Public Education Terms Defined: Pt 1
As parents, we have all probably heard some education terms used during back to school events, principal meetings, teacher conferences, etc and we weren’t quite sure what they meant. No worries, here are some terms provided by the Department of Education along with their definitions to help keep you in the know!
1. Achievement gap
The difference in the performance between each ESEA subgroup (as defined in this document) within a participating LEA or school and the statewide average performance of the LEA’s or tate’s highest achieving subgroups in reading/language arts and mathematics as measured by the assessments required under the ESEA.
2. College and career-ready graduation requirements
Minimum high school graduation expectations (e.g., completion of a minimum course of study, content mastery, proficiency on college- and career-ready assessments, etc.) that include rigorous, robust, and well-rounded curriculum aligned with college- and career-ready standards (as defined in this document) that cover a wide range of academic and technical knowledge and skills to ensure that students leave high school ready for college and careers.
3. College- and career-ready standards
Content standards for kindergarten through 12th grade that build towards college- and career-ready graduation requirements (as defined in this document) by the time of high school graduation. A State’s college- and career-ready standards must be either (1) standards that are common to a significant number of States; or (2) standards that are approved by a State network of institutions of higher education, which must certify that students who meet the standards will not need remedial course work at the post-secondary level.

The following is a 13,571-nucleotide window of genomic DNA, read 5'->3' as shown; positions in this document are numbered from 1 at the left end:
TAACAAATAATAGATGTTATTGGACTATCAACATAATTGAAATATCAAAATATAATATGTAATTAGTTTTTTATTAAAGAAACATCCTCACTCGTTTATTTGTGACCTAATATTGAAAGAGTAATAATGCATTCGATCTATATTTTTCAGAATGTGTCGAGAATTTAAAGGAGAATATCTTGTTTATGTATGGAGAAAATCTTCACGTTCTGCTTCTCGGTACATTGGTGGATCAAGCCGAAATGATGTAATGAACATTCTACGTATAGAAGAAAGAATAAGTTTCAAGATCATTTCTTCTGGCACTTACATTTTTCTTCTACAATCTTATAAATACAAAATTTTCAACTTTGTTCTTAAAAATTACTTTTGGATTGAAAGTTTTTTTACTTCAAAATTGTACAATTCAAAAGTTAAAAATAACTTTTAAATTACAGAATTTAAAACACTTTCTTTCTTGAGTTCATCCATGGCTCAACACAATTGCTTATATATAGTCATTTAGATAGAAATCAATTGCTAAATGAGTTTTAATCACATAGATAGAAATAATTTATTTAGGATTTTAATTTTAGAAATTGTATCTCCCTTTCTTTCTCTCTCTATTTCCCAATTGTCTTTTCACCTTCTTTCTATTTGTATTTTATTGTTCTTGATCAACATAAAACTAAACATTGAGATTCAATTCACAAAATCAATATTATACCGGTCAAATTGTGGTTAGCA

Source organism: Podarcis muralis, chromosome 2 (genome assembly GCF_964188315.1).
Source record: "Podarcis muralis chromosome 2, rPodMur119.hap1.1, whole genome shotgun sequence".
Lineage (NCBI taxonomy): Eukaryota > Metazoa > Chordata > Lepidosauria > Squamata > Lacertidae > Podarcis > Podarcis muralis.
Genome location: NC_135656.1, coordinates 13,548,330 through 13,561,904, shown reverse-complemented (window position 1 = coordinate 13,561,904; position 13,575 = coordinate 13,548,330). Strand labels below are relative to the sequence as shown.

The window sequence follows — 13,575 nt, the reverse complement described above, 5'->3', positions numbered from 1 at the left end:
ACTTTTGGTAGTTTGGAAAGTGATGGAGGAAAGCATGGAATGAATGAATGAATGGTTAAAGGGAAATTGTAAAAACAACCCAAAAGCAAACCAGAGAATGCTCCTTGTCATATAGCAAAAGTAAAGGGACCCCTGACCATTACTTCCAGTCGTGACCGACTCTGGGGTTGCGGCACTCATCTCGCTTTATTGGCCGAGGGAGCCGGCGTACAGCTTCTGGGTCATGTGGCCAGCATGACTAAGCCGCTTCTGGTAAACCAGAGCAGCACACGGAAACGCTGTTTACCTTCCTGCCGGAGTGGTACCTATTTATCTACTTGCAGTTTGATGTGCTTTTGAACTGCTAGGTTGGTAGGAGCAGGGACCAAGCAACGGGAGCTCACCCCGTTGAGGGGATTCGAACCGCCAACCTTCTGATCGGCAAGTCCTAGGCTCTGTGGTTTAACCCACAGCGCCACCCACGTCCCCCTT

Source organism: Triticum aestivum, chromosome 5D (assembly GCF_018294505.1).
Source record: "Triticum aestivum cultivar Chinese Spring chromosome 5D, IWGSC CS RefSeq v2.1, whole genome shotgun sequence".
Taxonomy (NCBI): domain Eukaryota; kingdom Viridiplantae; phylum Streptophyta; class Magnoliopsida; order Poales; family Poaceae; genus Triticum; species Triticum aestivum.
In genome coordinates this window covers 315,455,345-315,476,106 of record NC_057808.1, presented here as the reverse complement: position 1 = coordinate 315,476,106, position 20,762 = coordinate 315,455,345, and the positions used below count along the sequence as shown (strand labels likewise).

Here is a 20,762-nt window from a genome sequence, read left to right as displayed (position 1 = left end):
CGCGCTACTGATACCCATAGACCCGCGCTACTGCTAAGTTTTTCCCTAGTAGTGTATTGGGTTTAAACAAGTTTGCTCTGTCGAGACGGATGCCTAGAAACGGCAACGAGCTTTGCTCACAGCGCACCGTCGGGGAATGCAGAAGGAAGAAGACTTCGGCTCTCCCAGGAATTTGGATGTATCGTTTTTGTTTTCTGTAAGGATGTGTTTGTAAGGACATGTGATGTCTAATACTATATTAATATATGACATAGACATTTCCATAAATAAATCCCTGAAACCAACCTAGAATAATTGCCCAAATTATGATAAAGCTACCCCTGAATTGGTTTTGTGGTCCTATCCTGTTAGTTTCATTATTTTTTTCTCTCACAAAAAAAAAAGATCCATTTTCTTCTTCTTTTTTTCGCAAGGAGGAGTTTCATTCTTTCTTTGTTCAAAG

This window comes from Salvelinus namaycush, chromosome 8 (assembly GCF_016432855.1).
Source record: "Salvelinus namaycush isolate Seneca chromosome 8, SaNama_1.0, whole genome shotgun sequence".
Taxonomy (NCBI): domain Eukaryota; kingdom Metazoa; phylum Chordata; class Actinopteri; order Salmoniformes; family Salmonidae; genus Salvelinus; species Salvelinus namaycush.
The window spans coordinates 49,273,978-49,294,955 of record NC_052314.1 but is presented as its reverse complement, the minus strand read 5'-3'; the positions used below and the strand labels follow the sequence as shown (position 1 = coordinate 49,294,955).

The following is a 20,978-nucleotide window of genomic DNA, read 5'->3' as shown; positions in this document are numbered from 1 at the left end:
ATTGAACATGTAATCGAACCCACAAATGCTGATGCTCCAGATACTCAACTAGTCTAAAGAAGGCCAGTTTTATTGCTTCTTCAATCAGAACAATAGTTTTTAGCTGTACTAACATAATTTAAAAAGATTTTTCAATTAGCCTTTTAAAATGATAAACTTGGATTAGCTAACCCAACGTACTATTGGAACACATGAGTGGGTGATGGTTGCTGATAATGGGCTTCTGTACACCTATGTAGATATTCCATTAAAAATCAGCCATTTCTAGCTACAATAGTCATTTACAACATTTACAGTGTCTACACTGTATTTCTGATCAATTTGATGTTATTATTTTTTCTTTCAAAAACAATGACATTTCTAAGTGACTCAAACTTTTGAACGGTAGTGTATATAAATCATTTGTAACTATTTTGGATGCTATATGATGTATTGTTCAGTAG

4. College enrollment
The enrollment in college of students who graduate from high school consistent with 34 CFR 200.19(b)(1) and who enroll in an institution of higher education (as defined in section 101 of the Higher Education Act, P.L. 105-244, 20 U.S.C. 1001) within 16 months of graduation.
Core educational assurance areas:
Adopting standards and assessments that prepare students to succeed in college and the workplace and to compete in the global economy;
Building data systems that measure student growth and success, and inform teachers and principals about how they can improve instruction;
Recruiting, developing, rewarding, and retaining effective teachers and principals, especially where they are needed most; and
Turning around our lowest-achieving schools.
5. Digital learning content
Learning materials and resources that can be displayed on a digital device and shared electronically with other users. Digital learning content includes both open and or commercial content. In order to comply with the requirements of the Americans with Disabilities Act and Section 504 of the Rehabilitation Act, any digital learning content used by grantees must be accessible to individuals with disabilities, including individuals who use screen readers. For additional information regarding their application to technology, please refer to www.ed.gov/ocr/letters/colleague-201105-ese.pdf and www.ed.gov/ocr/docs/dcl-ebook-faq-201105.pdf.